Switch fabric 130 may be used to deliver packets from an input port to a single output port for unicast traffic, and to multiple output ports for multicast traffic.
When a packet arrives at CR 100, it 100 determines an outgoing line to which the packet is to be transmitted. Variable length packets may be segmented into fixed-length data units, called “cells” without loss of generality, when entering CR 100. The cells may be reassembled into packets before they leave CR 100. Packet segmentation and reassembly is usually performed by NP 116,126 and/or TM 118,128.
Traffic enters the switch 200 via an ingress traffic manager (TMI) 210 and leaves the switch 200 via an egress traffic manager (TME) 220. The TMI 210 and TME 220 can be integrated on a single chip. Therefore, the number of TM chips may be the same as the number of ports (denoted as N) in the system 200. Cells passing through the switch 200 via different paths may experience different queuing delays. However, if packets belonging to the same flow traverse the switch via the same path (i.e., the same switch plane and the same CM) until they have all left the switch fabric, there should be no cell out-of-sequence problem.
In the embodiment 200 illustrated in
From the TMI 210 to the TME 220, a cell traverses four internal links: (i) a first link from a TMI 210 to an IM 242; (ii) a second link from the IM 242 to a CM 244; (iii) a third link from the CM 244 to an OM 246; and (iv) a fourth link from the OM 246 to a TME 220.
In such a switch 200, as well as other switches, a number of issues may need to be considered. Such issues may include supporting multicast. Section 1.2.1 introduces the need for multicasting.
§ 1.2.1 Cell and Flow Level Multicasting
Multicasting may involve sending a packet from one point (or multiple points) to multiple points. In the context of a switch or router, multicasting may involve sending a packet or cell from one input port to multiple output ports.
Traditionally a multicast function has been implemented using a multicast bitmap in the cell header (i.e., at the cell level) or using a multicast table in the switch fabric (i.e., at the flow level). However, these two approaches do not work well in some large systems as explained below.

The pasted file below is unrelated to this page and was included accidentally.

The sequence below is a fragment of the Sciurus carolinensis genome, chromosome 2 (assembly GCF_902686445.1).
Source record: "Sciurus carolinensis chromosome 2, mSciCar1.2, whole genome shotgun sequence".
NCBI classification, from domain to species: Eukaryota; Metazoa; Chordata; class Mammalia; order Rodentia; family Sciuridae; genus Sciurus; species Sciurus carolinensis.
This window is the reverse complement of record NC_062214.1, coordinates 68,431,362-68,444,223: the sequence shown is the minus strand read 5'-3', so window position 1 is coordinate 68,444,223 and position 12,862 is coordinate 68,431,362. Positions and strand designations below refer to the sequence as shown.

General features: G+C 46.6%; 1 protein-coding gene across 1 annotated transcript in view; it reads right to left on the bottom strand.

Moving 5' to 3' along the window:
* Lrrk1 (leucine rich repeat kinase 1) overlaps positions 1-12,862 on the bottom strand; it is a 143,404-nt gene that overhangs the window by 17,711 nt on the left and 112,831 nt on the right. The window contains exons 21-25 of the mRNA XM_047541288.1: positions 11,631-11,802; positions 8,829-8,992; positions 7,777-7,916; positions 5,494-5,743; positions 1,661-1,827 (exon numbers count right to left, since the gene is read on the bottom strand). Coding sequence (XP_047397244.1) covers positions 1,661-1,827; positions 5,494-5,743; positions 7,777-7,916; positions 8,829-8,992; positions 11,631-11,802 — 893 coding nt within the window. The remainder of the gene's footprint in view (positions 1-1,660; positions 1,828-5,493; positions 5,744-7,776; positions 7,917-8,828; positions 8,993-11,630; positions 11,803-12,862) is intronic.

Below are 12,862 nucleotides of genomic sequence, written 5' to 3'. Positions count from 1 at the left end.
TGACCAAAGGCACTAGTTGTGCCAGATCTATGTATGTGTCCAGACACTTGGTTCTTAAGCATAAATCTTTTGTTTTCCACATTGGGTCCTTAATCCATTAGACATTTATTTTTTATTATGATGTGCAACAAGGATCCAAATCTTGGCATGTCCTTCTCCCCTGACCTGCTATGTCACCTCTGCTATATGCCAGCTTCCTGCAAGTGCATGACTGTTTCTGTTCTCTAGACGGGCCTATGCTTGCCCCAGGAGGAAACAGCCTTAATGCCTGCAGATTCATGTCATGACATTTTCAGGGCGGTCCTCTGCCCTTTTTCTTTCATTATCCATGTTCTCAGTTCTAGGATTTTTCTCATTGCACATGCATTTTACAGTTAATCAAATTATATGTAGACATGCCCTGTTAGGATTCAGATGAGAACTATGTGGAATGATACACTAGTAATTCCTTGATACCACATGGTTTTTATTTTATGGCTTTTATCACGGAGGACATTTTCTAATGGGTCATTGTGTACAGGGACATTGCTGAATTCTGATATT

Implementing multicasting at the cell level doesn't work well in some large systems because the required bitmap size may be too big to carry in the cell header. For example, if the number of ports is 4096 and multicasting is performed in two stages, the bitmap size should be 128 bits (64 bits in each stage). For example, in a 40-Tb/s system such as that described in the '733 provisional, the required bitmap size would be 128 bits in the cell header (64 bits for the CM and 64 bits for the OM), which is larger than the 96-bit cell header.
The flow level approach doesn't work well with some large systems because the required multicast table size is too large to implement using (year 2003) state-of-the-art VLSI technology because the number of flows the multicast table should maintain requires too much memory space to be practical. For example, if the number of ports is 4096 and each port maintains up to 100 multicast flows, and the number of CMs is 64, the number of flows going through an OM can be 26,214,400 (=64×4096×100) and the required memory size for the multicast table is 1.6 Gbit. More generally, since each OM receives a packet from any TMI through any CM in the same plane, the number of flows is 4096*64*X, where X is the number of multicast flows from one TMI to the OM through the CM. Even if it is assumed that X is equal to 1, each OM should support 256 k multicast flows, leading to 16-Mbit memory size, which is too challenging with current (year 2003) technology.
In view of the foregoing, a new multicasting approach suitable for the multi-plane multi-stage switch architecture would be useful.
Embodiments consistent with the present invention use packet level multicasting, thus avoiding the cell header and the memory size problems introduced above. In at least some embodiments consistent with the present invention, one or more multicast control cells are appended before one or more data cells of a multicast packet to carry multicast bitmap information. Typically, the number of bits in the multicast bitmap should be the same as the number of all possible destination output ports. In such cases, each bit of the multicast bitmap indicates whether or not the multicast packet is destined for the corresponding output port. The control cell may be stored at the cell memory. This approach is suitable for a multi-plane, multi-stage packet switch.